My life on the ocean waves as a first time cruiser

Cocooned in a bubble for two weeks, Sheron Boyle reveals all about life on the ocean waves as a first-time cruiser.

Saturday, 3rd March 2018, 2:13 pm
Updated Saturday, 3rd March 2018, 2:15 pm
The fortress and harbour in Cannes. PIC: PA
The fortress and harbour in Cannes. PIC: PA

Prior to setting foot on the Ventura, my seafaring days were made up of extremely rocky ferry crossings across the Irish Sea and a couple of overnight trips from Hull to Holland. Hardly glamorous.

Over the last few years, I’ve been on a quest to share my love of travel with my twin sons, Finlay and Joseph, so we have used planes, trains, buses and cars to venture across the US and Europe. Fab times but undoubtedly tiring for me in the planning and execution of our road trips.

Last year’s two-week American adventure brought me up short as halfway through I was rung by a consultant to say that a lump at the base of my neck was thyroid cancer. Not to worry as it was treatable, but he wanted to book surgery dates.

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Needless to say, I returned home bone-tired and fretful. Undergoing surgery, I vowed to myself that in 12 months time, I would be on a ship balcony toasting goodbye to the year with a glass of bubbly.

I was, thankfully, given the all-clear in December. Meanwhile my sons passed their driving tests and exams and we celebrated them reaching 18. It’s fair to say, it’s been a roller-coaster year and I wanted this holiday to be something special.

As we embarked on P&O’s Ventura, I have to admit to nerves on several fronts. Would I cope with life at sea? Would my sons enjoy it? Would we feel hemmed in?

Our two-week trip started in Southampton and took in Cadiz, Barcelona, Cannes, Rome, Sardinia and Gibraltar.

My cabin was spacious and highly comfortable with its own balcony. I came to love that private haven – breakfasting on it, spending hours reading or watching the ocean go by as my tired mind recharged.

The two days it took to reach Cadiz allowed us to catch up on sleep, explore the 19-deck ship and learn the ropes of daily life. I’d walk most days around deck six and seven for 30 minutes to stave off extra pounds from the fabulous food. The warm air, lapping waves, stunning sunsets and occasional spotting of leaping dolphins and whales made it a voyage to remember.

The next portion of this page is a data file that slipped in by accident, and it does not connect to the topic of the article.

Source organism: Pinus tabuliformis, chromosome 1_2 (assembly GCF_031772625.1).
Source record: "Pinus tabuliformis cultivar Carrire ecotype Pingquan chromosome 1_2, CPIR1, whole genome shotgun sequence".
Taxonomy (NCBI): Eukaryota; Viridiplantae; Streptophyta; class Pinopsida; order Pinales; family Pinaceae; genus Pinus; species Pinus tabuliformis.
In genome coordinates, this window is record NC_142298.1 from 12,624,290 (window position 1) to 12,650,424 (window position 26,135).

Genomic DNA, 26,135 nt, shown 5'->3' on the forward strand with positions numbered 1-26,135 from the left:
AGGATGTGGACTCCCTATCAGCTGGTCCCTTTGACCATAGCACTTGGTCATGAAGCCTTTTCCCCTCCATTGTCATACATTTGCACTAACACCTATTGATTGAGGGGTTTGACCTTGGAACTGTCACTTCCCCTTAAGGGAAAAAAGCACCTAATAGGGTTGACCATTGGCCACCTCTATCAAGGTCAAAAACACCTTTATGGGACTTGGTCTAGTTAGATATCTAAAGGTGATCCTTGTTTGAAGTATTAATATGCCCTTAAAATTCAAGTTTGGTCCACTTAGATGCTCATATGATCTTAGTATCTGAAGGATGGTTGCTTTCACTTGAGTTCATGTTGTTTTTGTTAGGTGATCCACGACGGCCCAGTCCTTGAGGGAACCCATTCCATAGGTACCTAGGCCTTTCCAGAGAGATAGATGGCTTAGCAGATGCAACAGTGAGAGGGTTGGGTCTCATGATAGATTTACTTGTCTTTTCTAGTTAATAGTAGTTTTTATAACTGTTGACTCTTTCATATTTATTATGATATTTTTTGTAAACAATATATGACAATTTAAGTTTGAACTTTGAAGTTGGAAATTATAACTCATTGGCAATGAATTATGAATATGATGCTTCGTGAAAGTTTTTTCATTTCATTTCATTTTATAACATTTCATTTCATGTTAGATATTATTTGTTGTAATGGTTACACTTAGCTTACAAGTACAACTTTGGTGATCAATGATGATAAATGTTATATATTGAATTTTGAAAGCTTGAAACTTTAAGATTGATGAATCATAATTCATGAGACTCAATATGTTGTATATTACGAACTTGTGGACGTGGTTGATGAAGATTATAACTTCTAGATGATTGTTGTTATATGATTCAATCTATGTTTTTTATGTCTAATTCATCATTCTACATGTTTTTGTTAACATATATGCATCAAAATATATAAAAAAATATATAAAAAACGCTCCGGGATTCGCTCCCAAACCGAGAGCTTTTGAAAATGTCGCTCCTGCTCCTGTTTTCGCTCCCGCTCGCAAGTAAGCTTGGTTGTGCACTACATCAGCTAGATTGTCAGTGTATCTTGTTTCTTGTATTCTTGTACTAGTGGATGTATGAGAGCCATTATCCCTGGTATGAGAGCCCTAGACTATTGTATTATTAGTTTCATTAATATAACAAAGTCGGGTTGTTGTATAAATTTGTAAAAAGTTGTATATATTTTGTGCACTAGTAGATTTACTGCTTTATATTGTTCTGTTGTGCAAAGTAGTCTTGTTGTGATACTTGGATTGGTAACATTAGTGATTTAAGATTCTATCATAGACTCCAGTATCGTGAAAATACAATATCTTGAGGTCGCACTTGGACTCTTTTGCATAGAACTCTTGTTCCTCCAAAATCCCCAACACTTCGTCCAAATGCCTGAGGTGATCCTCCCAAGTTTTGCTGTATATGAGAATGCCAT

The ship’s excursions offered great value for money. All you have to do is step off the ship and onto a coach.

Having previously spent hours poring over timetables, ticket prices and routes, to have someone do it for me was great. One trip I fancied was full so try to get at least a couple pre-booked before boarding.

We went into Barcelona and had a guided tour of the majestic Sagrada Familia Church. In the 1880s, Spanish architect Antoni Gaudí took over the design and construction of a new church for the city. It remains unfinished to this day yet is still recognised as a Unesco World Heritage Site.

Seeing daylight stream in through the stained glass windows, casting breathtaking rainbow shadows amid the inner sanctum, brought tears to my eyes. For me, this was the highlight of our shore days and having the day there made me decide to return for a weekend. That’s the beauty of the cruise stop-offs – they’re like a taster menu.

It had to be pizza for lunch when we docked in Naples. We spent the morning meandering through the narrow streets of the old town and in the afternoon, we took a ship excursion to Pompeii – £50 each for a coach there and back, tickets and an expert guide was brilliant value. I was shocked when he told us the Romans invented cat’s eyes, using pieces of white marble in between the dark stones on roads. Halifax’s Percy Shaw obviously refined them for modern-day use.

Cannes was pretty but expensive – £20 for a chicken salad in a local cafe. But we enjoyed the little white train tours from the port front. At 10 euros and 50 minutes long, the recorded guide is packed with information on the resort town, which is a favourite with Hollywood A-listers and the mega rich.

Worrying that my sons would be bored proved fruitless as they went along to the 18 to 25 social get-together held the night after departure and palled up with a few others. From then on, they’d meet every night at 10pm to tackle quizzes, see acts, take part in karaoke and enjoy the nightclub.

Over 150 chefs dish up 16,000 meals a day around the clock. My two were highly impressed that after a night clubbing, they could go to a buffet up to 2am and enjoy an array of fresh food, instead of the usual toast or rice pudding at home.

We did not have a bad meal. We chose Freedom Dining, which meant we could eat at any time to suit us, though set dining is cheaper.

The four formal dining nights were a new experience. Dressing up to the nines to eat was something different, but again we threw ourselves into cruise culture and I loved seeing my sons suited and booted.

And so a year to the day of my operation, I opened a bottle of bubbly and on my balcony, my handsome sons and I toasted ourselves and our futures. I felt blessed.

As we returned to the UK, I was sad our bubble had to burst. Each day brought a new horizon My aim to take us all on an unforgettable holiday was achieved. I’d kept my promise.


P&O Cruises (0843 373 0111, is offering a 13-night cruise on Ventura from £1,329 per person for an inside cabin. Departing on September 2, 2018, the price includes kids’ clubs, full board meals and entertainment on board. Leaving from and returning to Southampton, ports of call are Barcelona, Monte Carlo, Rome, Naples, Cagliari and Gibraltar.